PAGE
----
Remedy says it’s working on four game projects
Including two paid expansions for Control
Finnish studio Remedy has given an update on its development pipeline, revealing that it currently has four projects in active development.
In its latest earnings results released Friday, Remedy revealed it currently has one unannounced game project which “is proceeding well” in pre-production, under a team of around 20 people.
In addition, the studio continues to work on its service-based multiplayer project, codenamed Vanguard, with around 15 people. Remedy reiterated that Vanguard’s goal is to combine a “long-term” multiplayer experience with its own unique features.
Both of these projects will release after 2020, it said.
In addition, Remedy is working on the single-player campaign for SmileGate’s Crossfire X shooter for Xbox One and two paid Control expansions for release this year.
CEO Tero Virtala said in a prepared statement that overall Control had been “a major achievement” for the company, which he said, “proves the capabilities of our team and technology.”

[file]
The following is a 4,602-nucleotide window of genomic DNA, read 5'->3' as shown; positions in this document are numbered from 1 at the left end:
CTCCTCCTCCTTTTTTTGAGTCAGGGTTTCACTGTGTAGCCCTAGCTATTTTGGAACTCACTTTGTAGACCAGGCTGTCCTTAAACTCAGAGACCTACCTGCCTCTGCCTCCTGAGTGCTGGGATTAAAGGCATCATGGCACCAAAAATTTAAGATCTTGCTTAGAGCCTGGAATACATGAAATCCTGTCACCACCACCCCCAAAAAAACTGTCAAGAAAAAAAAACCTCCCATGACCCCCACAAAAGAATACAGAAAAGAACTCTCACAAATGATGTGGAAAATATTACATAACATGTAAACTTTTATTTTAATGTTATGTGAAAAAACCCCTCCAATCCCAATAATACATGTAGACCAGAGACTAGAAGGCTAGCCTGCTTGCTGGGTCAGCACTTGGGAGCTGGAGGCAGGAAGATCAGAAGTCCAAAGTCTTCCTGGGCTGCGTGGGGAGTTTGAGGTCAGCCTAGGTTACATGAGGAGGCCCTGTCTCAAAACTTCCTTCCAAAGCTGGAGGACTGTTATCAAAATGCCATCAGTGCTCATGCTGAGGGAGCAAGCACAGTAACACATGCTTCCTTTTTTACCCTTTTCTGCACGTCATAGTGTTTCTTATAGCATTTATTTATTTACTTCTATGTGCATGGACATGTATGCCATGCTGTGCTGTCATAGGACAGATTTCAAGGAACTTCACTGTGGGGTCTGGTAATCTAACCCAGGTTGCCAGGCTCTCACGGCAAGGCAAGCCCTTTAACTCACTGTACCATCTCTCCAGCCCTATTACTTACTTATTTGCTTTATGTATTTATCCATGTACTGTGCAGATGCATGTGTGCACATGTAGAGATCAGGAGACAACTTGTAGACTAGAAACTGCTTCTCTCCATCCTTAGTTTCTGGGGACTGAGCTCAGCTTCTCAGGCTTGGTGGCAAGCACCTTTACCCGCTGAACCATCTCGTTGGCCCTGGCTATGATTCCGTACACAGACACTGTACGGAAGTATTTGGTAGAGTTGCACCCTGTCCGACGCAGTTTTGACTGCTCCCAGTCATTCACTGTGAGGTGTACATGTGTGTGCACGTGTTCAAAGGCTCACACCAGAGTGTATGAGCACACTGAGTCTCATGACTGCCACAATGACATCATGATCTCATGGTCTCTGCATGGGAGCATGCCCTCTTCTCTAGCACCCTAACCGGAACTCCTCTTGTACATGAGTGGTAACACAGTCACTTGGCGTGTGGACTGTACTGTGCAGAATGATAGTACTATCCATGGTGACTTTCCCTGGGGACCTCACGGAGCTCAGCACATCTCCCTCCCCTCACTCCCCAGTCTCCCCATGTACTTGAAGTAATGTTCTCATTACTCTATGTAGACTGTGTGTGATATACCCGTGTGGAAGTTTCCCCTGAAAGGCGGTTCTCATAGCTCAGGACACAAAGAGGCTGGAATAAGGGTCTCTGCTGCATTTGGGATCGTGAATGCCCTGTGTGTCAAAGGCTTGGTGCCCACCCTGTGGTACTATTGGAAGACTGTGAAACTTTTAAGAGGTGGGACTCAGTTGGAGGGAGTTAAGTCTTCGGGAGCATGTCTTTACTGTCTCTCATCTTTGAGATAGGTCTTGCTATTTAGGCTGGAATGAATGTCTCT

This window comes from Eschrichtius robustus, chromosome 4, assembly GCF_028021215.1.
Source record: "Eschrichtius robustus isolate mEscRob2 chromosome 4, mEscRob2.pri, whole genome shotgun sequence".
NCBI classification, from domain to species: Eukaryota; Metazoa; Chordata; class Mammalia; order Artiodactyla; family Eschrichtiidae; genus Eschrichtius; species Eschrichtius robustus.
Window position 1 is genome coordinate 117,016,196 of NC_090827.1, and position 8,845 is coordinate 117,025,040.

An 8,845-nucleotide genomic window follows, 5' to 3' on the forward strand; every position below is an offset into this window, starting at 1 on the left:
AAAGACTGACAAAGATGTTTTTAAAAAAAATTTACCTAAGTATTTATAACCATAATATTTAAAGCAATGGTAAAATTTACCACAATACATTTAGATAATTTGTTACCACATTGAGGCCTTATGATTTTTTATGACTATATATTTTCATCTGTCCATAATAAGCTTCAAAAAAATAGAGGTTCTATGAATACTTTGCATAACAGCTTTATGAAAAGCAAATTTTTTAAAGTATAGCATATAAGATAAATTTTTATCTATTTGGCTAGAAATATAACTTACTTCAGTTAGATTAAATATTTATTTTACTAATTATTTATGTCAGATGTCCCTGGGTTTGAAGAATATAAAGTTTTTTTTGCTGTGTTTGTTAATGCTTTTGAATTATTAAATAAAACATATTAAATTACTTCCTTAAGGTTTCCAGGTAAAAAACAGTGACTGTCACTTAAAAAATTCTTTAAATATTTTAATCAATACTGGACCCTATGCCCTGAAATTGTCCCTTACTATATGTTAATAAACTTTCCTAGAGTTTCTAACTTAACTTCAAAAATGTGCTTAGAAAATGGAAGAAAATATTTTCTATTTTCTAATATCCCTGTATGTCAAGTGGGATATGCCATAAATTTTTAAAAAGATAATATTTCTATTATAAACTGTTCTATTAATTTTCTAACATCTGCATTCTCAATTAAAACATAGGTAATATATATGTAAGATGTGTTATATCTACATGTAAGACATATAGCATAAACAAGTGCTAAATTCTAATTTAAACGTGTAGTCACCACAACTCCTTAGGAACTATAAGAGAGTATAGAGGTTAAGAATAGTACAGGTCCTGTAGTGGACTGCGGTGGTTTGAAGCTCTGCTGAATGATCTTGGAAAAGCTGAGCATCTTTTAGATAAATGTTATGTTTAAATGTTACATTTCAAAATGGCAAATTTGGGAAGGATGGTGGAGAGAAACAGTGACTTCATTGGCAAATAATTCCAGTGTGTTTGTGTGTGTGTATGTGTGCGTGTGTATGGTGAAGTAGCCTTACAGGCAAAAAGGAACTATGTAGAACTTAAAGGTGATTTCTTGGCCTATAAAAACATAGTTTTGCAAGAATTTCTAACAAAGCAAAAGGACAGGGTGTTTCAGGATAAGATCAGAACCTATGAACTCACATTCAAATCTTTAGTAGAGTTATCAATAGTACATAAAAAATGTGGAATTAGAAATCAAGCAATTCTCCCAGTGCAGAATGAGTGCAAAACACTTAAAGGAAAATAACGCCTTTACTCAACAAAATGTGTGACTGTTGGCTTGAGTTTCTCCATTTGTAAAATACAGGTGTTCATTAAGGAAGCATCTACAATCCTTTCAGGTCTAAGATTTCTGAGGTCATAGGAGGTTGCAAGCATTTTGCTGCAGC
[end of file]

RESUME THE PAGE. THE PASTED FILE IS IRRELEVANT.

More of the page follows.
Virtala pointed to Control’s strong reviews and said that although the game’s relatively low marketing spend may have impacted launch sales, post-launch performance was at “a good level”.
“There are still a lot of potential gamers who have yet to discover Control, and we are gradually reaching them,” he said.
Remedy will continue to develop its proprietary Northlight game engine with a team of 40 people, the CEO said.
With the exception of Vanguard, all of Remedy’s game projects are built on Northlight’s game engine, including new technology and tools developed for Control, and new systems enabling online functionality.
“Our current focus is on back-end features required by the Vanguard project,” Virtala said. “There is also on-going work so that we are prepared for the next generation consoles arriving in 2020.”
Control director Mikael Kasurinen told VGC in 2019 that Remedy is now aiming to create a sense of “continuity” between its games, so that they can be seen as a “shared experience.”
Remedy now owns the rights to both Alan Wake and Control, while the IP for 2016 Xbox One exclusive Quantum Break remains under Microsoft’s control.
“Alan Wake belongs to us and so does Control,” Kasurinen explained. “We can do whatever we want with either of those.
“When we create a game universe we take great care when we think about them: we don’t just throw them together. We’re looking at all Remedy games to have a continuity, like they can be seen as a shared thing.”
Kasurinen would not confirm if that meant creating a shared universe of game IP in particular. Rather than spelling out its narrative plans to players, he said he wants to create “a sense of discovery” for the community.
The director’s comments came in a lengthy feature detailing the making of Control.